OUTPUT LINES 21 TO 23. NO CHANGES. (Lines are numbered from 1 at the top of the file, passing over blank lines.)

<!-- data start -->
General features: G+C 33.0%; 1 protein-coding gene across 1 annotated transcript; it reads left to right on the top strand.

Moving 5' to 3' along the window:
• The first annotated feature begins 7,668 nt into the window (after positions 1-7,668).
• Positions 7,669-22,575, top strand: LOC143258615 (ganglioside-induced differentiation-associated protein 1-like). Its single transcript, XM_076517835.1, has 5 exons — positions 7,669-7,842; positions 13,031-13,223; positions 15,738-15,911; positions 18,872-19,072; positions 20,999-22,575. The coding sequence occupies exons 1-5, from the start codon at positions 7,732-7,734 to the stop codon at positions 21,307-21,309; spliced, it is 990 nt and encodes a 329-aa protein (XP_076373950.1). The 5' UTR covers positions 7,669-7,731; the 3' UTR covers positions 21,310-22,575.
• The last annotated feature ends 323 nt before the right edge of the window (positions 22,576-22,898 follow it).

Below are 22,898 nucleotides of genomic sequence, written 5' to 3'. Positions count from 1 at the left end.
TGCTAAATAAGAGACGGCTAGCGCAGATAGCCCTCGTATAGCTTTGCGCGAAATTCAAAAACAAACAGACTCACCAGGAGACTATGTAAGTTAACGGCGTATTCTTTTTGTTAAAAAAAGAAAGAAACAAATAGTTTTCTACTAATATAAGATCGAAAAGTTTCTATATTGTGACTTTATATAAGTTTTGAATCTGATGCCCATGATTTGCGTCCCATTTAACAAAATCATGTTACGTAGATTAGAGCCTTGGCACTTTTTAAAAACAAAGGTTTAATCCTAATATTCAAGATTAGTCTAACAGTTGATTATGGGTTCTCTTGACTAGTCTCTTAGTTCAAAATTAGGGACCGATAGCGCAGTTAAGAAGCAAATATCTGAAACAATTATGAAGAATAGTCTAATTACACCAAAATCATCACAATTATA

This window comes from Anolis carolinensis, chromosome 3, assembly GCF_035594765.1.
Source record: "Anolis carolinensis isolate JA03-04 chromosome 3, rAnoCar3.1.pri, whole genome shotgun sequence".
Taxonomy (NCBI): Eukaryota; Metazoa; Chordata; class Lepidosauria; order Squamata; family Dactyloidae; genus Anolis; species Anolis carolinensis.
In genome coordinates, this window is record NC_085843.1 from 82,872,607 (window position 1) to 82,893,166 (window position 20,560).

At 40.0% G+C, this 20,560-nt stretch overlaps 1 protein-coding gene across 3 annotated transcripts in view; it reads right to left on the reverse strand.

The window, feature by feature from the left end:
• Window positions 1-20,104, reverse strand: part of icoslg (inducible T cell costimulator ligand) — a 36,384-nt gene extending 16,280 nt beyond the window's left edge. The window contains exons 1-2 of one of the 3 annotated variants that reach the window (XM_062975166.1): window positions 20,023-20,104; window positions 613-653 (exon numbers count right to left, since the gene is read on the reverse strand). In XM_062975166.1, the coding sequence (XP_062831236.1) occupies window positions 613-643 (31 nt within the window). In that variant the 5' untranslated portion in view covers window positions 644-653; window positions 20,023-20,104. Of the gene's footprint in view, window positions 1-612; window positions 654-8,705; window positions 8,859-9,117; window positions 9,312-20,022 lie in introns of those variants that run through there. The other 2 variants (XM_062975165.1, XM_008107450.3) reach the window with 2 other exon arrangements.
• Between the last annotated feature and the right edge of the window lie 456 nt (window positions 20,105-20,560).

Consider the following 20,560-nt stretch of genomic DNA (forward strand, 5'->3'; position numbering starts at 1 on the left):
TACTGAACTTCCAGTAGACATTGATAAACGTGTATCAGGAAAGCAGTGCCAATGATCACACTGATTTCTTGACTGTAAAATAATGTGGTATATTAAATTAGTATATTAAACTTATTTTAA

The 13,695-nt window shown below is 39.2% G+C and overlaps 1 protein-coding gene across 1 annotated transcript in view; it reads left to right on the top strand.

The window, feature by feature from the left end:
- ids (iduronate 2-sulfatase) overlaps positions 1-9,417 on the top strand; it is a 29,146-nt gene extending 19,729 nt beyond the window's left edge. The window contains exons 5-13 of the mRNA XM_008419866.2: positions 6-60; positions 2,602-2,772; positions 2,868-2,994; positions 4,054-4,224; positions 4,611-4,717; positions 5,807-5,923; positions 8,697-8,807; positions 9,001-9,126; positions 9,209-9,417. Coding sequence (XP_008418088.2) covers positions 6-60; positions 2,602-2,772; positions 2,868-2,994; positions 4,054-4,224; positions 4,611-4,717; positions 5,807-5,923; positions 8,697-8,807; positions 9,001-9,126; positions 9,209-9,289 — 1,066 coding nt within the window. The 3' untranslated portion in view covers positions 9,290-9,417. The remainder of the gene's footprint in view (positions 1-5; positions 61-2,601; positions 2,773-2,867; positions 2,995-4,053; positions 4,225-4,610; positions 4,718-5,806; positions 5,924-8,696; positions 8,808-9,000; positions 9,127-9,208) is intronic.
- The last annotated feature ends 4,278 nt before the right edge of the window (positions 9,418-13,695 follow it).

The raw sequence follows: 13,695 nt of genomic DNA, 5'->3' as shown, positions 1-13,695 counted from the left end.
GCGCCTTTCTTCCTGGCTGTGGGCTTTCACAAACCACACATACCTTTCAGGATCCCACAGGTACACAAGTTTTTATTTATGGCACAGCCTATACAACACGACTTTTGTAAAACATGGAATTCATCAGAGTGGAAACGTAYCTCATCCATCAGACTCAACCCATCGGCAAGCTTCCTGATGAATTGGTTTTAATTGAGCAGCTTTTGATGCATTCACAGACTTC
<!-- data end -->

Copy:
- The last annotated feature ends 4,278 nt before the right edge of the window (positions 9,418-13,695 follow it).

The raw sequence follows: 13,695 nt of genomic DNA, 5'->3' as shown, positions 1-13,695 counted from the left end.
GCGCCTTTCTTCCTGGCTGTGGGCTTTCACAAACCACACATACCTTTCAGGATCCCACAGGTACACAAGTTTTTATTTATGGCACAGCCTATACAACACGACTTTTGTAAAACATGGAATTCATCAGAGTGGAAACGTAYCTCATCCATCAGACTCAACCCATCGGCAAGCTTCCTGATGAATTGGTTTTAATTGAGCAGCTTTTGATGCATTCACAGACTTC